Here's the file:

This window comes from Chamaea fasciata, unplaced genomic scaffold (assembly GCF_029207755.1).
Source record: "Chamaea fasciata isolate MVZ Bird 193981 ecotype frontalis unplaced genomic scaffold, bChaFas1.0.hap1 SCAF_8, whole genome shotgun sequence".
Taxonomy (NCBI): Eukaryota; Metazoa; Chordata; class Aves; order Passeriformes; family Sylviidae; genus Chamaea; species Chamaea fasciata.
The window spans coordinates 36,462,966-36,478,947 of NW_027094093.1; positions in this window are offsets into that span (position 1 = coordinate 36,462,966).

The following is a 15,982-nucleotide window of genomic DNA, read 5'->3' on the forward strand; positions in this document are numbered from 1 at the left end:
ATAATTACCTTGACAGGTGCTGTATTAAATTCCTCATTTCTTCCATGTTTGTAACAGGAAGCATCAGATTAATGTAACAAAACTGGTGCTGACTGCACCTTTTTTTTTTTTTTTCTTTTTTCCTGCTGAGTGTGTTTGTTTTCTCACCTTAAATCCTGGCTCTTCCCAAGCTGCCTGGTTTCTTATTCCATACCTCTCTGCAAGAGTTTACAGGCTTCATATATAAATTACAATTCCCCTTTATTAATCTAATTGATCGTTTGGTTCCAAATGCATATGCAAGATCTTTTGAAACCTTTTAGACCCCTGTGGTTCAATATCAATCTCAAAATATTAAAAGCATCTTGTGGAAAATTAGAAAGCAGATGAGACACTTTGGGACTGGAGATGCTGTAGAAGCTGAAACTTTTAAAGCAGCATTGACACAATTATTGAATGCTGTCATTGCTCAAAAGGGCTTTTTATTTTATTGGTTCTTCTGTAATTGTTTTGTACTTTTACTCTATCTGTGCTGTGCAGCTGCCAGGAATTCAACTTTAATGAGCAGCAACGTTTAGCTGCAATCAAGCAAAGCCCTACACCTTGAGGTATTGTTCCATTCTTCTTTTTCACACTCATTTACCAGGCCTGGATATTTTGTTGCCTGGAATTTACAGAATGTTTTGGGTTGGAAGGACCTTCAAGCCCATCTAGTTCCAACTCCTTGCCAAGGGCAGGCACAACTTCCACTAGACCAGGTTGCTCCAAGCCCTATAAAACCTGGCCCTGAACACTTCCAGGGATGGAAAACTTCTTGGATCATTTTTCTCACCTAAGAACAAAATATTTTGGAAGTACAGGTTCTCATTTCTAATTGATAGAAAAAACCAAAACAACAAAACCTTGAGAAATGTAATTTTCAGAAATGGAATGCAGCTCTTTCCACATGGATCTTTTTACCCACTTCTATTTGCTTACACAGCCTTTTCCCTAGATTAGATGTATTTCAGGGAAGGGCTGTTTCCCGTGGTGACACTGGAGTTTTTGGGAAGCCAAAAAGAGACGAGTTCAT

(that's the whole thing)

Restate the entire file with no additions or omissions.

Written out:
This window comes from Chamaea fasciata, unplaced genomic scaffold (assembly GCF_029207755.1).
Source record: "Chamaea fasciata isolate MVZ Bird 193981 ecotype frontalis unplaced genomic scaffold, bChaFas1.0.hap1 SCAF_8, whole genome shotgun sequence".
Taxonomy (NCBI): Eukaryota; Metazoa; Chordata; class Aves; order Passeriformes; family Sylviidae; genus Chamaea; species Chamaea fasciata.
The window spans coordinates 36,462,966-36,478,947 of NW_027094093.1; positions in this window are offsets into that span (position 1 = coordinate 36,462,966).

The following is a 15,982-nucleotide window of genomic DNA, read 5'->3' on the forward strand; positions in this document are numbered from 1 at the left end:
ATAATTACCTTGACAGGTGCTGTATTAAATTCCTCATTTCTTCCATGTTTGTAACAGGAAGCATCAGATTAATGTAACAAAACTGGTGCTGACTGCACCTTTTTTTTTTTTTTTCTTTTTTCCTGCTGAGTGTGTTTGTTTTCTCACCTTAAATCCTGGCTCTTCCCAAGCTGCCTGGTTTCTTATTCCATACCTCTCTGCAAGAGTTTACAGGCTTCATATATAAATTACAATTCCCCTTTATTAATCTAATTGATCGTTTGGTTCCAAATGCATATGCAAGATCTTTTGAAACCTTTTAGACCCCTGTGGTTCAATATCAATCTCAAAATATTAAAAGCATCTTGTGGAAAATTAGAAAGCAGATGAGACACTTTGGGACTGGAGATGCTGTAGAAGCTGAAACTTTTAAAGCAGCATTGACACAATTATTGAATGCTGTCATTGCTCAAAAGGGCTTTTTATTTTATTGGTTCTTCTGTAATTGTTTTGTACTTTTACTCTATCTGTGCTGTGCAGCTGCCAGGAATTCAACTTTAATGAGCAGCAACGTTTAGCTGCAATCAAGCAAAGCCCTACACCTTGAGGTATTGTTCCATTCTTCTTTTTCACACTCATTTACCAGGCCTGGATATTTTGTTGCCTGGAATTTACAGAATGTTTTGGGTTGGAAGGACCTTCAAGCCCATCTAGTTCCAACTCCTTGCCAAGGGCAGGCACAACTTCCACTAGACCAGGTTGCTCCAAGCCCTATAAAACCTGGCCCTGAACACTTCCAGGGATGGAAAACTTCTTGGATCATTTTTCTCACCTAAGAACAAAATATTTTGGAAGTACAGGTTCTCATTTCTAATTGATAGAAAAAACCAAAACAACAAAACCTTGAGAAATGTAATTTTCAGAAATGGAATGCAGCTCTTTCCACATGGATCTTTTTACCCACTTCTATTTGCTTACACAGCCTTTTCCCTAGATTAGATGTATTTCAGGGAAGGGCTGTTTCCCGTGGTGACACTGGAGTTTTTGGGAAGCCAAAAAGAGACGAGTTCAT